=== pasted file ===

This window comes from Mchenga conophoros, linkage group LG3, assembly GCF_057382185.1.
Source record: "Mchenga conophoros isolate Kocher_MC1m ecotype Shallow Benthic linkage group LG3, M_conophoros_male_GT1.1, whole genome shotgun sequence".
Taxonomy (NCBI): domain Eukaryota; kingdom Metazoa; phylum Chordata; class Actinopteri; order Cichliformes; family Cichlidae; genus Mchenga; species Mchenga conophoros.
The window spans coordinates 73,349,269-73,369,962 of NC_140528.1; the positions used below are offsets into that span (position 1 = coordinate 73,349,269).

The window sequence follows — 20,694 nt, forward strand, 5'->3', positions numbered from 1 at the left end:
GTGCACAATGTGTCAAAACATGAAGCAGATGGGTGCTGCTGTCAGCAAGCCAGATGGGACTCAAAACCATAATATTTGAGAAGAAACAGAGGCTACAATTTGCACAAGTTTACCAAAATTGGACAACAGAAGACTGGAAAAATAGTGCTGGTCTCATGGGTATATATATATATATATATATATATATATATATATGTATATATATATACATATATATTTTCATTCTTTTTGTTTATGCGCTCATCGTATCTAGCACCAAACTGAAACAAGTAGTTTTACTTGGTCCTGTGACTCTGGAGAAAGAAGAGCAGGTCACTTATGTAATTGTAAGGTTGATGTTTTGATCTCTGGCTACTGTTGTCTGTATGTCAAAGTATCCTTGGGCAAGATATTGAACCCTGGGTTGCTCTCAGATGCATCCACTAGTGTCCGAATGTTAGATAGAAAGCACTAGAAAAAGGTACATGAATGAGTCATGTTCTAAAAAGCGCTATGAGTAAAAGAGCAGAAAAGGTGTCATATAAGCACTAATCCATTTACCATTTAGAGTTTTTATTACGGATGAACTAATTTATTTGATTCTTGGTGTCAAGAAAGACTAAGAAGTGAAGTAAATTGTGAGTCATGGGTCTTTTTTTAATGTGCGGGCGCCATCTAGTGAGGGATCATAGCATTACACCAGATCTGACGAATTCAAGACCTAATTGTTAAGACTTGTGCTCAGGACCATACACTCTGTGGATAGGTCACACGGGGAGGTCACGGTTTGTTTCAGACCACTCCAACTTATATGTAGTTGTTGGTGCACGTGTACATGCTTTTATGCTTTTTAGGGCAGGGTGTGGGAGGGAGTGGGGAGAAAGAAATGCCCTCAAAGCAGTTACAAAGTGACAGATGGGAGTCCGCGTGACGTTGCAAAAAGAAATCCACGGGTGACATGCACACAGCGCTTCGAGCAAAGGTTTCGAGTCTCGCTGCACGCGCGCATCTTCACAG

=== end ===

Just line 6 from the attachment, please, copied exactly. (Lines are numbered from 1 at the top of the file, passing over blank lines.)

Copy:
GTGCACAATGTGTCAAAACATGAAGCAGATGGGTGCTGCTGTCAGCAAGCCAGATGGGACTCAAAACCATAATATTTGAGAAGAAACAGAGGCTACAATTTGCACAAGTTTACCAAAATTGGACAACAGAAGACTGGAAAAATAGTGCTGGTCTCATGGGTATATATATATATATATATATATATATATATATATGTATATATATATACATATATATTTTCATTCTTTTTGTTTATGCGCTCATCGTATCTAGCACCAAACTGAAACAAGTAGTTTTACTTGGTCCTGTGACTCTGGAGAAAGAAGAGCAGGTCACTTATGTAATTGTAAGGTTGATGTTTTGATCTCTGGCTACTGTTGTCTGTATGTCAAAGTATCCTTGGGCAAGATATTGAACCCTGGGTTGCTCTCAGATGCATCCACTAGTGTCCGAATGTTAGATAGAAAGCACTAGAAAAAGGTACATGAATGAGTCATGTTCTAAAAAGCGCTATGAGTAAAAGAGCAGAAAAGGTGTCATATAAGCACTAATCCATTTACCATTTAGAGTTTTTATTACGGATGAACTAATTTATTTGATTCTTGGTGTCAAGAAAGACTAAGAAGTGAAGTAAATTGTGAGTCATGGGTCTTTTTTTAATGTGCGGGCGCCATCTAGTGAGGGATCATAGCATTACACCAGATCTGACGAATTCAAGACCTAATTGTTAAGACTTGTGCTCAGGACCATACACTCTGTGGATAGGTCACACGGGGAGGTCACGGTTTGTTTCAGACCACTCCAACTTATATGTAGTTGTTGGTGCACGTGTACATGCTTTTATGCTTTTTAGGGCAGGGTGTGGGAGGGAGTGGGGAGAAAGAAATGCCCTCAAAGCAGTTACAAAGTGACAGATGGGAGTCCGCGTGACGTTGCAAAAAGAAATCCACGGGTGACATGCACACAGCGCTTCGAGCAAAGGTTTCGAGTCTCGCTGCACGCGCGCATCTTCACAG